Type

Working Paper

Authors

Cormac Ó Gráda
Morgan Kelly
Neil Cummins

Subjects

Economics

Topics
cities population economics demography seasonal pattern plague health living standards london

Living standards and plague in London, 1560–1665 (2013)

Abstract We use individual records of 920,000 burials and 630,000 baptisms to reconstruct the spatial and temporal patterns of birth and death in London from 1560 to 1665, a period dominated by recurrent plague. The plagues of 1563, 1603, 1625, and 1665 appear of roughly equal magnitude, with deaths running at five to six times their usual rate, but the impact on wealthier central parishes falls markedly through time. Tracking the weekly spread of plague before 1665 we find a consistent pattern of elevated mortality spreading from the same northern suburbs. Looking at the seasonal pattern of mortality, we find that the characteristic autumn spike associated with plague continued into the early 1700s. Given that individual cases of plague and typhus are frequently indistinguishable, claims that plague suddenly vanished after 1665 should be treated with caution. Natural increase improved as smaller plagues disappeared after 1590, but fewer than half of those born survived childhood.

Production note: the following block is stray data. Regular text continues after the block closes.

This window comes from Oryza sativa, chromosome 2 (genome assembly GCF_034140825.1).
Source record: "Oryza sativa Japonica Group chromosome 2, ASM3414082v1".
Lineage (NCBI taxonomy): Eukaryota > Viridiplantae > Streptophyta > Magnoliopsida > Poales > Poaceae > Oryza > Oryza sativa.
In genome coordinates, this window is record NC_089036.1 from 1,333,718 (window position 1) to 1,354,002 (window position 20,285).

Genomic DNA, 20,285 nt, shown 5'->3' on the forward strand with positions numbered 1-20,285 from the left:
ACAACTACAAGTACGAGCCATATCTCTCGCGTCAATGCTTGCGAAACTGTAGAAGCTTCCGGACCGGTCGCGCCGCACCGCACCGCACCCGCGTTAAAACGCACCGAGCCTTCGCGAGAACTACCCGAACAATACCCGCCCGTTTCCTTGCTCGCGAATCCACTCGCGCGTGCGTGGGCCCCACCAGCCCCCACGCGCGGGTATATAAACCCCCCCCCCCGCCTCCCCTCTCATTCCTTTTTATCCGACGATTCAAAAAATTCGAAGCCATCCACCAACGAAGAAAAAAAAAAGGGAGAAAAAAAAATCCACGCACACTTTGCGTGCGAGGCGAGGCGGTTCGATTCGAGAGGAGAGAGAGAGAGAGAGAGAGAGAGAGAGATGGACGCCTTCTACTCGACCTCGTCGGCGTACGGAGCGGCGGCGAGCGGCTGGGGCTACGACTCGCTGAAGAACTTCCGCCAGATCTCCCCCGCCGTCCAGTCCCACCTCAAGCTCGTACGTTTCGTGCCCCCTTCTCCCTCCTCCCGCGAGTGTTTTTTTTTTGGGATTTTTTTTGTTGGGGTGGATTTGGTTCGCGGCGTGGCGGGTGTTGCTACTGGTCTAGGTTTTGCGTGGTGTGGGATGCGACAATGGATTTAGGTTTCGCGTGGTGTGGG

Collections Ireland -> University College Dublin -> Economics Working Papers & Policy Papers
Ireland -> University College Dublin -> School of Economics
Ireland -> University College Dublin -> College of Social Sciences and Law

Full list of authors on original publication

Cormac Ó Gráda, Morgan Kelly, Neil Cummins

Experts in our system

1
Cormac Ó Gráda
University College Dublin
Total Publications: 179
 
2
Morgan Kelly
University College Dublin
Total Publications: 30